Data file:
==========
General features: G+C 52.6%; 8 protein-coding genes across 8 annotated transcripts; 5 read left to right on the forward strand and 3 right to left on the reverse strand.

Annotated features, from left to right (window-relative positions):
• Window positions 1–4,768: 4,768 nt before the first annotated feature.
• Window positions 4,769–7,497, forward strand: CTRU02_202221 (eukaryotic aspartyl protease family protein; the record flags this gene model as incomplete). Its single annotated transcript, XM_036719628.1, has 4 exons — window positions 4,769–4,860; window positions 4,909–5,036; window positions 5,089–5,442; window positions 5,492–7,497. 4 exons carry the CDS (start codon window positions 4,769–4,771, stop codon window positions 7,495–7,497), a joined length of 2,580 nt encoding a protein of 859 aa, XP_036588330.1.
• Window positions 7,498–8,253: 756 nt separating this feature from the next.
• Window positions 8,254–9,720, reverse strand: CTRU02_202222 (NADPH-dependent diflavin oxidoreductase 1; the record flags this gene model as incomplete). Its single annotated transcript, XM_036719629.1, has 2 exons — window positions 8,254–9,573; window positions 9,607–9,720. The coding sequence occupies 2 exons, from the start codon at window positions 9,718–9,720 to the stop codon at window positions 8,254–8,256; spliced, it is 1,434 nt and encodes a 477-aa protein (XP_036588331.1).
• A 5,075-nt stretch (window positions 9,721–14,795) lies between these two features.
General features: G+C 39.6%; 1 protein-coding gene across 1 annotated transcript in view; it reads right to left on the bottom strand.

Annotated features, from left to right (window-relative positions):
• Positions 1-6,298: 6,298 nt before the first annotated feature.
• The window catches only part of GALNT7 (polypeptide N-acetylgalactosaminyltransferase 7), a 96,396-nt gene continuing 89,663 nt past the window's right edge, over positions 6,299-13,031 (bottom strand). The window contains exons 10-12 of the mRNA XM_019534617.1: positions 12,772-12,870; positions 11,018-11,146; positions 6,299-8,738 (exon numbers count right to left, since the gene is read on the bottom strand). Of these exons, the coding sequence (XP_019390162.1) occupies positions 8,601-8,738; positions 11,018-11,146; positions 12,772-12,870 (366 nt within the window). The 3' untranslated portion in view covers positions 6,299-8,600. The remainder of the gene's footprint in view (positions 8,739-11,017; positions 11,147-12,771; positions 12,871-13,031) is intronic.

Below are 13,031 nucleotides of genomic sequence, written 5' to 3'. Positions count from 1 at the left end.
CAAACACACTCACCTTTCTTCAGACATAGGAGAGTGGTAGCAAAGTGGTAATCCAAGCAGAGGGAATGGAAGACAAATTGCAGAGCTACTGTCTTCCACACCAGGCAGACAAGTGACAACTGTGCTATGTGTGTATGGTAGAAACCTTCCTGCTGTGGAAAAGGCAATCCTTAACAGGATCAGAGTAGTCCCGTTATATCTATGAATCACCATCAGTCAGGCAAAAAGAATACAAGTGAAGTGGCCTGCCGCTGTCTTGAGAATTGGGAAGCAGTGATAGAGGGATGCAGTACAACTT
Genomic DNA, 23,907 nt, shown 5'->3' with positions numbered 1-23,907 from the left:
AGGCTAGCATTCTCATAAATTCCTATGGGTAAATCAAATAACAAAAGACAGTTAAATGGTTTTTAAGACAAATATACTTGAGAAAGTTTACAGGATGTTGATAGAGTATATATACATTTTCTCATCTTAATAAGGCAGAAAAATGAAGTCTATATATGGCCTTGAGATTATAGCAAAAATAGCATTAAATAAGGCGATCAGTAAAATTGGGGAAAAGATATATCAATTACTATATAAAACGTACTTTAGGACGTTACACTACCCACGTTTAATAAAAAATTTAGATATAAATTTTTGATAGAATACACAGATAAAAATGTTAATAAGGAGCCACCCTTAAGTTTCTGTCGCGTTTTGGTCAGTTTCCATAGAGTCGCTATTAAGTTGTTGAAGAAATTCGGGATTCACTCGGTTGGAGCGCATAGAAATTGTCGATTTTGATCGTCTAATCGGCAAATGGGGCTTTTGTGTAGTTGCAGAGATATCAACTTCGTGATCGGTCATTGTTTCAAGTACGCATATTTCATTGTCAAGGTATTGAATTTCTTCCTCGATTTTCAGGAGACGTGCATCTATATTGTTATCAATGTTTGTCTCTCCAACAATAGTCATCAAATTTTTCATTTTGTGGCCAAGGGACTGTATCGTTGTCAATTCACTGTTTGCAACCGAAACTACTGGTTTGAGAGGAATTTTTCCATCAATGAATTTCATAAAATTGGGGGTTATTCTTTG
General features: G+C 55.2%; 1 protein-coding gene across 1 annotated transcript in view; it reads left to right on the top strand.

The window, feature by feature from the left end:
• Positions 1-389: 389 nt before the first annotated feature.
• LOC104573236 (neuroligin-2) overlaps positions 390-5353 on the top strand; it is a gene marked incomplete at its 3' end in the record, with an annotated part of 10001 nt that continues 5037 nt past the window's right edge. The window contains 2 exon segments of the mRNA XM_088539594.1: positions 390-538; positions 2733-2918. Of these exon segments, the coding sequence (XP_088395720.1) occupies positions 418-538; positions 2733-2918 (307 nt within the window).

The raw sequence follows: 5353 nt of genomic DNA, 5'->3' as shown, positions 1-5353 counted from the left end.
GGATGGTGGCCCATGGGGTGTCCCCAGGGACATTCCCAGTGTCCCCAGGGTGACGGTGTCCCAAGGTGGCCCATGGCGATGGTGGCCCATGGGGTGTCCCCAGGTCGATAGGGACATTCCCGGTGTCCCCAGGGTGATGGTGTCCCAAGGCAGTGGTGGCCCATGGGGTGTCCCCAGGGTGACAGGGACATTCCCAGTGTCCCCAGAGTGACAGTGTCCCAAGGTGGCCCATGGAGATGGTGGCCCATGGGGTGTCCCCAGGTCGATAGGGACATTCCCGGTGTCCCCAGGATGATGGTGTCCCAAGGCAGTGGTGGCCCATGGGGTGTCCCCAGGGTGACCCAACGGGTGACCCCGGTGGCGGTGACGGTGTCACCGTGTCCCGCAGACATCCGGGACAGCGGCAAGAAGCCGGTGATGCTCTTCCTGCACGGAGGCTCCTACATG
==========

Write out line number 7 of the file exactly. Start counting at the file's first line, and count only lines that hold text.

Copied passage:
• A 5,075-nt stretch (window positions 9,721–14,795) lies between these two features.